As not all users within a cell will necessarily be Cloudstreet users, it is essential that their mobile experience does not suffer. Thus, the Cloudstreet DPC™ takes detailed measurements of all of a cell’s usage and users, to render dedicated bearer connections.
Once a Cloudstreet connection is established, the DPC™ balances service levels across all default bearers to a pre-determined minimum required signal. What’s more, as an assured mobile QoE solution that is driven by user demand, Cloudstreet directly aligns with and indeed reinforces the principles, practices and regulatory requirements for Net Neutrality.
In sum, the Cloudstreet DPC™ provides an elegant solution for mobile telecom’s greatest problem and a clear path to the promise of 5G networks. Driving new revenues from premium quality-assured connectivity, carriers can rapidly deploy and scale new services for differentiated consumer and business segments within an end-to-end virtualized service creation environment.
Today Cloudstreet’s DPC™-powered network slicing model is commercially available on the Telia network in Finland and central to the US government’s FirstNet rollout, a $40B, 25 year public safety initiative formally launched with AT&T and Nokia USA.
Selling network slices moves the operator’s business in a dramatically different direction; From being a low-value commodity, sla-assured connectivity-as-a-service gives carriers a model for delivering high-value experiences in an enormous new market that touches on all facets of the mobile-enabled digital lifestyle.
As each network slice will address a unique customer need, carriers will be able to deliver multiple slices to each customer based on different needs and contexts. But to get there and in order to transition successfully to selling slices, mobile operators will need to take a deep dive into their consumer and business segments and quickly turn those into slice-based capacity/latency assured products and services.
And although this will come to its full end-to-end fruition in 5G, the path to that business-critical eventuality is paved in 4G with the introduction of network slicing; in today’s slicing-ready LTE networks.
While core technologies like network slicing present a massive leap forward and an exciting opportunity for carriers and their customers, consumer and business, the manner in which mobile operators bring these services to market and interface with their customers will be key to bringing the ecosystem to life and redefining the industry.
But there is a danger that after all is said and done, and 5G is delivered, customers will simply absorb an improved mobile experience but won’t necessarily attribute it to the carrier. That is why, and as we’ve presented in this paper it is imperative that carriers look not just to a new set of technologies but for a new model of service delivery that puts the customer in the driver’s seat.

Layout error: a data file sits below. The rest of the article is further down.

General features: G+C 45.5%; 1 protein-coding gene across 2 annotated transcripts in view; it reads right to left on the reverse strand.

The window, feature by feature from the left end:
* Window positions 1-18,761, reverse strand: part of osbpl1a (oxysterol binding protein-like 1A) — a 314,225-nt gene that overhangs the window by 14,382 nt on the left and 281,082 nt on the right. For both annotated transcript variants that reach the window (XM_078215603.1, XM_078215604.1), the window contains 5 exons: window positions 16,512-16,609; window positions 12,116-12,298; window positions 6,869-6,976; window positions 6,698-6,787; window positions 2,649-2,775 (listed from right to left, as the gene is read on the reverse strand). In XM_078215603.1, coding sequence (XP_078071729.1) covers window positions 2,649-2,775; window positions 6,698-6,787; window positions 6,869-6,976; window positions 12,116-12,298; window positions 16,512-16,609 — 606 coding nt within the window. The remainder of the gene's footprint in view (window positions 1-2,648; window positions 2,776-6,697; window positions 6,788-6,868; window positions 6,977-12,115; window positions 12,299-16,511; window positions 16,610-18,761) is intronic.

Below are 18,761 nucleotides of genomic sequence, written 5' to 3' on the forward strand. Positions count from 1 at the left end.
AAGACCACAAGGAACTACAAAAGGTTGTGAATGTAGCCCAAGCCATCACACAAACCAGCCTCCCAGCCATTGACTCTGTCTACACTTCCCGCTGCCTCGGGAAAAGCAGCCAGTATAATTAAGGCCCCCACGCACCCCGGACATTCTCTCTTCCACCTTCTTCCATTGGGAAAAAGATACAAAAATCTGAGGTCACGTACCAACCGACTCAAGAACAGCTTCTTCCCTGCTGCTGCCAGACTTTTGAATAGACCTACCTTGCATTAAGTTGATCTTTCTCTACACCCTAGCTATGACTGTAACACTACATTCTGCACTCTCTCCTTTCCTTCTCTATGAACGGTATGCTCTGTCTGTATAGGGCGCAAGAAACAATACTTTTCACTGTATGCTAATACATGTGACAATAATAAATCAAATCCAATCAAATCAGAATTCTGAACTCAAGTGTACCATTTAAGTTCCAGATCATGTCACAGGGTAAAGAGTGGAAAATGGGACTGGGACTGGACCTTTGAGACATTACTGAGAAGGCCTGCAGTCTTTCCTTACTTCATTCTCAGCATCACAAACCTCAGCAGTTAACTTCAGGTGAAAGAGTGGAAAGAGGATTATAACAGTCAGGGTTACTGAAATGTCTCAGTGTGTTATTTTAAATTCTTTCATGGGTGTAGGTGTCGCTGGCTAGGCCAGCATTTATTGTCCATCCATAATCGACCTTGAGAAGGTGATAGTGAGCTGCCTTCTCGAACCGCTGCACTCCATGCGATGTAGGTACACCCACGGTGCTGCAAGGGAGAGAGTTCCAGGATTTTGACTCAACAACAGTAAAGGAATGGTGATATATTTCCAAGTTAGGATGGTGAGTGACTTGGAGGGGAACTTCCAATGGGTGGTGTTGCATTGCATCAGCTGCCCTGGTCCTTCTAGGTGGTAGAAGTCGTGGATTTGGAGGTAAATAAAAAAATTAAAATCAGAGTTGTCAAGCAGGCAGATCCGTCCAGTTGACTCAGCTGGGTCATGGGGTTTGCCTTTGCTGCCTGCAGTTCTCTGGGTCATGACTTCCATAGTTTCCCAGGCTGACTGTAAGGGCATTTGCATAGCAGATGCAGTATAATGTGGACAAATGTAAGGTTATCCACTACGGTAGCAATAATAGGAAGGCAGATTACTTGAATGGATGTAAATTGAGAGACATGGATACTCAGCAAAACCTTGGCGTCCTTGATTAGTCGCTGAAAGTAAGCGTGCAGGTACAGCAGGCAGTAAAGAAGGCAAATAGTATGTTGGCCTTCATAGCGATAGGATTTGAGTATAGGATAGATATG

We know that when customers experience choppy, slow or low-quality video over mobile they tend to blame their mobile provider and not Netflix. Unfortunately, the reverse is not true. A clean, uninterrupted high definition video viewing experience is the customer expectation, and the carrier doesn’t win any love for making that happen.
So at the very baseline, the ability for the first time to introduce a truly reliable mobile experience may only serve to reduce customer complaints and churn. This is not a bad thing, but it certainly isn’t the stuff of dreams or the footing for a new way of doing business.
Rather, the carrier needs to make the experience of reliability a high-value experience associated with the services and applications users love most and not a mere extension of the dumb pipe, commodified service paradigm that’s in play today.
We see these as absolute imperatives coming into the next era of telecom, and one that carries real promise to spark a new, golden age of telecom. Essential to this is the kind of forward thinking that will allow the mobile industry on a massive scale to pivot in the direction of the digital industry’s most compelling and lucrative business models.
Whether this happens through horizontal integration or simply network, billing and customer experience modernization and expansion, there is no doubt that network slicing and all that it promises will be front and center to that transition.
(1) NOKIA “End-to-End Dynamic Network Slicing for 5G” 2017, https://pages.nokia.com/GC200339.html
(2) Telecoms.com, Scott Bicheno “Mobile World Congress is disconnected from reality” February 28th, 2017 http://telecoms.com/480116/mobile-world-congress-is-disconnected-from-reality/
(3) Cloudstreet “Cloudstreet Takes Finland Broadcasters into the Future With Mobile OTT Video” https://www.youtube.com watch?v=M1nbO7FsMfk&t=1s
(4) Global Telecom Business, Alan Burkitt-Gray “Consortium backed by Morgan Stanley and the World Bank wins contract from Mexico to set up nationwide wholesale LTE network” November 18th, 2016 https://www.globaltelecomsbusiness.com/article/b11vy8wrfg1bpb/alt225n-wins-mexicos-20year-wholesale-wireless-deal?copyrightInfo=true
(5) 5G North America, Conference, Austin, TX, Twitter, Brendan Tully Walsh quoting Dr. Ron Marquardt “The slice is the service” https://twitter.com/tullycaster/status/864528040973541377
(6) 2degrees, Website marketing pages, https://www.2degreesmobile.co.nz/mobile/prepay/data-clock/
(7) Zion Research, Global Telemedicine Market Set for Rapid Growth to Reach USD 38.00 Billion by 2022, August 10th 2017, https://zionmarketresearch.wordpress.com/2017/08/10/global-telemedicine-market-set-for-rapid-growth-to-reach-usd-38-00-billion-by-2022/
(8) ResearchAndMarkets, Telemedicine Market Size & Trend Analysis By Product, April 2017 https://www.researchandmarkets.com/research/zchfg7/telemedicine
(9) 3GPP, Giovanni Romano, 3GPP RAN progress on “5G” ftp://www.3gpp.org/Information/presentations/presentations_2016/3GPP%20RAN%20Progress%20on%205G%20-%20NetFutures.pdf